Productivity Spotlight: David Whitney, Facebook

Written by
Macgill Davis

In this week episode of Productivity Spotlight, we'll speaking with David Whitney, a senior research scientist at Facebook.

Mind providing a short summary of your background, current job, and experience?

Sure. My name is David Whitney. I'm a research scientist at Facebook. My PhD was in robotics from Brown University, and I work on digital assistants for AR and VR.

What’s one aspect of your daily routine that keeps you productive?

I start every morning with a 10 minute walk around the block. Just getting out and getting my blood moving really improves my cognition.

I actually looked up the science behind this. Your lymphatic system is what filters out waste products from your body and brain. Unlike your circulatory system, which has a heart that pumps blood around your body, your lymph moves only through the compression and extension of your own body.

So if you just sit there, your lymph system doesn’t get cleared out. Moving helps move the lymph system which in turn makes you clear headed. Much of the brain fog you experience in the mornings is just oxidative stress from waste that builds up in your brain. Getting moving with a walk helps the lymphatic system drain and filter out that waste.

I start every morning with a 10 minute walk around the block. Just getting out and getting my blood moving really improves my cognition. I actually looked up the science behind this.

How has your daily routine changed since working from home this past year?

I used to commute an hour and half each way from San Francisco to Facebook in Menlo Park. On the bus ride down, I would do all of my shallow work like check email, code review, and take messages. I’d also do that on the commute back from work. Then at the office I would just focus on doing deep work like coding.

I really liked that separation of deep and shallow work.

Since working from home, I’ve had to develop a new routine where I do deep work in the morning. Then have lunch and do shallow work. Then work out and shower. Then go back to doing deep work until dinner. And then finish by doing any shallow work at the end of the day.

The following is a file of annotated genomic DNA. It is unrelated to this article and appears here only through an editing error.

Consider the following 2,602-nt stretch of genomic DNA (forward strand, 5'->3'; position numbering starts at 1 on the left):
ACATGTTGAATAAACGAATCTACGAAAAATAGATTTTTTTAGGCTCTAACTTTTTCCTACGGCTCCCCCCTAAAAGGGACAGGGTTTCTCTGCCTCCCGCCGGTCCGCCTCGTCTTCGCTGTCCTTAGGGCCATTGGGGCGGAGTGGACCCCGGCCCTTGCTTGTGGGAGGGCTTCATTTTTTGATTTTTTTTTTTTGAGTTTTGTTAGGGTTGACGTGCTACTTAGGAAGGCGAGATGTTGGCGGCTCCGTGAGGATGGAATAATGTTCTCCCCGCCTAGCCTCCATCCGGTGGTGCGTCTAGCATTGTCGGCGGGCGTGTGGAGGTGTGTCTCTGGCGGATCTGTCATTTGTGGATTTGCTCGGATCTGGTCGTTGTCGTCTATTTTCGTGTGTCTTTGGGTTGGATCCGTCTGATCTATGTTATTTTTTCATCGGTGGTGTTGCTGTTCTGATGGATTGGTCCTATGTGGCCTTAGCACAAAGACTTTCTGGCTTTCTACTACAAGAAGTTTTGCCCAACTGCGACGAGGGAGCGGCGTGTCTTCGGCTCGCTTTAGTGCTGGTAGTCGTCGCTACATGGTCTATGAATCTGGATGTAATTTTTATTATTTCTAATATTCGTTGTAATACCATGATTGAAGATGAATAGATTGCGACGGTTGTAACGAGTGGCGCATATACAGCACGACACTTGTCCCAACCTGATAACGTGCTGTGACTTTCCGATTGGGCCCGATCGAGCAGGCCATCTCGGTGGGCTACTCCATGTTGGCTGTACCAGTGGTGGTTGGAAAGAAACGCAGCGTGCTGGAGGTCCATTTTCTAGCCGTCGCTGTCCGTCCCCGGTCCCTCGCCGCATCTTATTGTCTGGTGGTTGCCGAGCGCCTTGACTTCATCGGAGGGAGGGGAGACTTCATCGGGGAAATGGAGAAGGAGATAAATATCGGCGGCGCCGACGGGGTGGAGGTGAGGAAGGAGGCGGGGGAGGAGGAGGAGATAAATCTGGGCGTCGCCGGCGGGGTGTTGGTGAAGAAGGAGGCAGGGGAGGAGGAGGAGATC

Do you subscribe to any productivity methodologies? Why or why not?

No not really. I tried the Pomodoro technique but it didn’t stick.

Who are some less well-known people or resources that you follow for productivity inspiration?

I’ve become a huge fan of morning digest news emails. I find I can get caught up quickly on the news without having the sift through news sites as well as avoid getting sucked into twitter. The two morning digests I really like are Morning Brew and The Information’s daily digest, and in the evening I read CovidActNow’s Daily Download.

The two morning digests I really like are Morning Brew and The Information’s daily digest, and in the evening I read CovidActNow’s Daily Download.

What is the one productivity tool you wouldn't be able to do without? Why?

Rize! Seriously - it’s been a huge boost to my productivity.

Additionally, there’s a GitHub project called AutoRaise. When you mouse over a window it brings it to the front and gives it focus. You won’t believe how intuitive it feels after a little bit. I don’t know why it isn’t the default OS behavior.

Finally, I would recommend Spectacle, but it’s no longer actively maintained. I’m sure replacements exist. A good window manager is a must.

Additionally, there’s a GitHub project called AutoRaise. When you mouse over a window it brings it to the front and gives it focus. You won’t believe how intuitive it feels after a little bit. I don’t know why it isn’t the default OS behavior.

What’s a small change that’s boosted your productivity over the past year?

Separating shallow work and deep work. I set out explicit times to perform deep work which in my current role is pretty much coding exclusively. I’ll turn off chat, avoid email, and solely focus on coding. Then I set aside time to handle team communication and email at different points in the day.

I found that shallow work like email or Slack is just as disruptive to my work flow as Twitter or social media.

What are your productivity killers? How do you avoid them?

Twitter and YouTube by far. I keep my phone out of sight while I’m doing focus work. That’s been really helpful. I’ll even put my phone in another room while I work.

I keep my phone out of sight while I’m doing focus work. That’s been really helpful. I’ll even put my phone in another room while I work.

What’s top of mind for improving your productivity now and moving forward?

I’ve been focused on really learning all the keyboard shortcuts for the products that I use.

My old manager was a keyboard wizard and watching how quickly she could work without breaking the flow was so impressive. It speeds up how I work and prevents me from breaking my flow which compounds over the course of a day.

Macgill Davis is cofounder of Rize, a time tracker that improves focus and builds better work habits.

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